Rara, the first feature from Chilean director Pepa San Martín, is a naturalistic family drama that has charm and sentiment in spades, but doesn’t hold back with its tearing social cynicism.
Loosely inspired by a real life case in Chile back in 2004 – when a judge ruled to strip custody of the children from their biological mother on the de facto basis of her sexual orientation – Rara shows the pressures and joys of a two-child family headed by their mother and her female partner. More specifically, the focus seems to lean towards Sara, the elder sister, who is on the brink of becoming a teenager. As Sara tries to navigate conventional adolescent difficulties, her father becomes increasingly dogged in his pursuit of the kids’ custody, and the stability of the family makes a gradual slide into jeopardy.
The character work is wonderful. Not only are the two children beyond criticism – Julia Lübbert is nuanced and pitch-perfect as Sara, while Emeila Ossandon is funny and unerringly delightful as her younger sister – but Rara also boasts strong performances from the adults, particularly those playing the kids’ parents and Lía, their mother’s lover. Every action has a totally convincing motivation, and although the film doesn’t shy away from the suggestions of homophobia, or the manipulation of children, every reprehensible act is humanised and ambiguous.
“Engrossing and poignant… a work of subtle greatness”
To supplement these strengths, the film is shot with magnificent poise. Starting with a long, distinctively unhurried tracking shot, the look of the film is constantly impressive. The lighting is understated but beautiful, bringing to the surface the spectacle of the everyday. The soundtrack too is a boon, silenced for most of the film, but so powerfully present during the film’s tear-jerking climax.
Part of Rara’s brilliance is in the subjectivity of experience. By fixing the audience’s attentions (and, usually, the camera) not on the parents but on Sara, the film’s narrative is shown not through actions but through consequences. Actual plot developments are shown in facial expressions, in off-screen whispers, never made focal. By glomming our perspective to that of Sara, the film is able to cleverly, and very cinematically, explore the way in which parental disputes manifest themselves in the day-to-day psychology of a child. More than that, Rara takes excellent advantage of the age and experience gap between the audience and the protagonist. Lacking the maturity to ever fully understand what is transpiring, Sara has to suffer unexplained, unarticulated injustices, and suffers them with a child’s innocent resilience. Meanwhile we, the wiser but equally impotent audience, are left fuming at the maddening wrongness of a divorce gone toxic.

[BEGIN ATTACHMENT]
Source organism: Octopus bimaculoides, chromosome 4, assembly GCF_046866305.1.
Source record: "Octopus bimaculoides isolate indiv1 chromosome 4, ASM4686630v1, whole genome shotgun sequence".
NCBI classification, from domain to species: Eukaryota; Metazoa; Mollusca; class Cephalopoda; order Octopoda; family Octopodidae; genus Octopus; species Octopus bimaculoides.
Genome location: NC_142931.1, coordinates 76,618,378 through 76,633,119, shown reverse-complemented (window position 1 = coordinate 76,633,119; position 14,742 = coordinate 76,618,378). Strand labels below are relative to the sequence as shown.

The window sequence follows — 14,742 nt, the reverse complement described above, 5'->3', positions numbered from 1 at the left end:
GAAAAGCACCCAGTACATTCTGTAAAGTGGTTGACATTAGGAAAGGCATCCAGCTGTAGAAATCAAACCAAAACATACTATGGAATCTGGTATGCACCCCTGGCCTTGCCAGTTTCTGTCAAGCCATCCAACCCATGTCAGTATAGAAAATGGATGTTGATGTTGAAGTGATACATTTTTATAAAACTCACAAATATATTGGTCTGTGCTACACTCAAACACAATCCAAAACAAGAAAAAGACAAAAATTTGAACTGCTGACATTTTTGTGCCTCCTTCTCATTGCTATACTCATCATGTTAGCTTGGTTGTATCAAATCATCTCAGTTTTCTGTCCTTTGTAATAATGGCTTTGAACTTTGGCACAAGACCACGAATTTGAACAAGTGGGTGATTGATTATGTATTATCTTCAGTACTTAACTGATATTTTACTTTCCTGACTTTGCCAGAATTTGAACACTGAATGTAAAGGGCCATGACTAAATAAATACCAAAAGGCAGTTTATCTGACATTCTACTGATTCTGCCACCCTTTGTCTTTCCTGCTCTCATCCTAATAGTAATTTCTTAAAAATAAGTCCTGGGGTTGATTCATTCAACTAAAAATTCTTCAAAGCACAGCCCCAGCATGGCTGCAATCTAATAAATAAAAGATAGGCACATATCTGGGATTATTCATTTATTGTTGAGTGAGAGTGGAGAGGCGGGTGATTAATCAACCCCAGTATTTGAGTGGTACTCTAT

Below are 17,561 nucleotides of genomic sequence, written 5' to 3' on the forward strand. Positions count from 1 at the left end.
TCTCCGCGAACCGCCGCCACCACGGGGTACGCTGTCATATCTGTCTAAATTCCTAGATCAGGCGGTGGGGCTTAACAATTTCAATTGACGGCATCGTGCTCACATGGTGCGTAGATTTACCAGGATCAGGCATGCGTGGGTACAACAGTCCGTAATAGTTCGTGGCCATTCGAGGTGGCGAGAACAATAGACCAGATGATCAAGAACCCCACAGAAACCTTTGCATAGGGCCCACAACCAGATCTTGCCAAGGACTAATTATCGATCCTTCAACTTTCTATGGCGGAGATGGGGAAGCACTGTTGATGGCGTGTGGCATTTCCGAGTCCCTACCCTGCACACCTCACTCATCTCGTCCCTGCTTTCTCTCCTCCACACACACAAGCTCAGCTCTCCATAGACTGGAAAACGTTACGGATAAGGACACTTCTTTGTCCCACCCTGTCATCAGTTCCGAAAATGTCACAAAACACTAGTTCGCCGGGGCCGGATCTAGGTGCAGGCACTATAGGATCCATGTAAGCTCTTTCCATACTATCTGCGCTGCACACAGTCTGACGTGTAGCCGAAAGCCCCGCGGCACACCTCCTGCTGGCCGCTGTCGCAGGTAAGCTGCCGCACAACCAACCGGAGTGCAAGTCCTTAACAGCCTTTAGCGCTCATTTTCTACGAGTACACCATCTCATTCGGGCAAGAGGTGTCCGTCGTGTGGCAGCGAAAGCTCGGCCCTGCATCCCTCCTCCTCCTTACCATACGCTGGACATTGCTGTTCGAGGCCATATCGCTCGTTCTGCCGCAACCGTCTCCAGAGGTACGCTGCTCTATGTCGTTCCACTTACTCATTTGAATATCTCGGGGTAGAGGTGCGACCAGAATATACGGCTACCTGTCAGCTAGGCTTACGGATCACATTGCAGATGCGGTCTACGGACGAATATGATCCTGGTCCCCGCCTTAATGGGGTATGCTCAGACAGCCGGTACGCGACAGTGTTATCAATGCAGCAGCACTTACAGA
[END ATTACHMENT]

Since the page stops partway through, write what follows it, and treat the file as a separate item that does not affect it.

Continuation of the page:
For a director’s first feature to be a great film is always a promising sign, and to be a piece as mature and insightful as Rara, doubly so. San Martín will no doubt be a hotly-tipped name on the international film circuit after this, and rightly so. Engrossing and poignant, Rara is a work of subtle greatness.
Image: Pepa San Martín